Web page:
“Speaking of work, how did the estimate go?”
Leo sighed. “Oh, you know. It’s a little old lady who thinks she wants her whole bathroom remodeled, and I spend forty-five minutes with her before she tells me that her son-in-law does ‘this sort of thing’ as a sideline, but just can’t seem to find the time to do her job.”
“Well, that doesn’t sound bad, if she needs to get it done. Could be work for us.”
Leo shook his head. “Maybe, but unlikely. I’ve seen this kind of thing a million times before. I spend my time going out to talk to her, I spend my time writing up an estimate, and she takes the estimate to her son-in-law, or whoever, and he looks at it and says, ‘I’ll do it for five hundred less,’ and that’s that as far as October’s End goes. All she wanted was an estimate she can take somewhere else. Forget the fact that we use the best materials and have skills honed over most of my life and part of yours. And forget the fact that if sonny boy screws up the job, she has absolutely no recourse. All she’ll see is that the job is going to cost her five hundred or three hundred to whatever amount less, and she’ll go with that.”
“Crap. It sounded so good, too,” Alex sighed, punching the sofa cushion.
“Don’t worry, sweetie. Something’s bound to break soon. I’ve gone on a dozen estimates over the past couple of weeks. One of ’em’s going to hit, I just know it. But for now, why don’t you go put on that pretty purple silk dress I gave you for your birthday? We’re going out to celebrate tonight.”
“Oh, honey, that’s a nice thought, but how can we? Dinners out are a bit extravagant right now, don’t you think? I can whip something up here… really,” Alex said.
“No way. I found a really chea… inexpensive place to get terrific Chinese food. All the area contractors go there. I heard about it from a fella at Home Depot.”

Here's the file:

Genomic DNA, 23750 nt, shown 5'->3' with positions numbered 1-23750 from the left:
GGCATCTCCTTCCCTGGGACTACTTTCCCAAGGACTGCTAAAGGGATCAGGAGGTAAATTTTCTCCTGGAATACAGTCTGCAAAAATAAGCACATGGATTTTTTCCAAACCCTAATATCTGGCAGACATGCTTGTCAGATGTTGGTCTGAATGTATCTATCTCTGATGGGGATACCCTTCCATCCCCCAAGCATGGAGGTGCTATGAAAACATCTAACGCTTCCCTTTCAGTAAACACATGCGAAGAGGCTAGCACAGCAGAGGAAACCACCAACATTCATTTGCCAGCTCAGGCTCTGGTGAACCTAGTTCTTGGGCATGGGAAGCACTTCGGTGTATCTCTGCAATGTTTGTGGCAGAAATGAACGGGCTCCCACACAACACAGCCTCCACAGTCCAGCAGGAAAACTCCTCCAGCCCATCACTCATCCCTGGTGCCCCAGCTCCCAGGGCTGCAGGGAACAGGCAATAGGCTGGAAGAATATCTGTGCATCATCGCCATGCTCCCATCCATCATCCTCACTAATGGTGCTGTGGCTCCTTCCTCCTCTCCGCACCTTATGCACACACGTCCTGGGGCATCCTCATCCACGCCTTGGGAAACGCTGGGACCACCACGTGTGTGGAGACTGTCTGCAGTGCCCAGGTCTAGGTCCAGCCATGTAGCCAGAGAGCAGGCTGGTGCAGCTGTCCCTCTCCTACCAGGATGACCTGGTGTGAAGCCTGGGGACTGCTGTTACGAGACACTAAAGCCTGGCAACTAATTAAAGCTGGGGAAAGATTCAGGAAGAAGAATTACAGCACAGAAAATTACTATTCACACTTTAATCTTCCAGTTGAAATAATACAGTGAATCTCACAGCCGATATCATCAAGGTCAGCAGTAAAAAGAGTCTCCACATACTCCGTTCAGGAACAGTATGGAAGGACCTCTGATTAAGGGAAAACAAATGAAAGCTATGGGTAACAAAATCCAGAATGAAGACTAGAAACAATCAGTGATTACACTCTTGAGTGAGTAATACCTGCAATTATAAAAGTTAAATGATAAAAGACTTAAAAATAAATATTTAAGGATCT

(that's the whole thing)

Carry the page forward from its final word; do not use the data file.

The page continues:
“Then let’s give it a try. However it is, tonight it will be fabulous.”
“That’s my girl.” Leo was so pleased that he forgot all about how odd it was that there was only one person in the entire Home Depot store.
Gothic Revival can be found online at major retailers including:
ABOUT THE AUTHOR:
Carson Buckingham knew from childhood that she wanted to be a writer, and began, at age six, by writing books of her own, hand-drawing covers, and selling them to any family member who would pay (usually a gum ball) for what she referred to as “classic literature.” When she ran out of relatives, she came to the conclusion that there was no real money to be made in self-publishing, so she studied writing and read voraciously for the next eighteen years, while simultaneously collecting enough rejection slips to re-paper her living room… twice.
When her landlord chucked her out for, in his words, “making the apartment into one hell of a downer,” she redoubled her efforts and collected four times the rejection slips in half the time, single-handedly causing the first paper shortage in U.S. history.
But she persevered, improved greatly over the years, and here we are.
Carson Buckingham has been a professional proofreader, editor, newspaper reporter, copywriter, technical writer, comedy writer, humorist, and fiction author. Besides writing, she loves to read and work in her vegetable garden. She lives in the United States in the state of Arizona.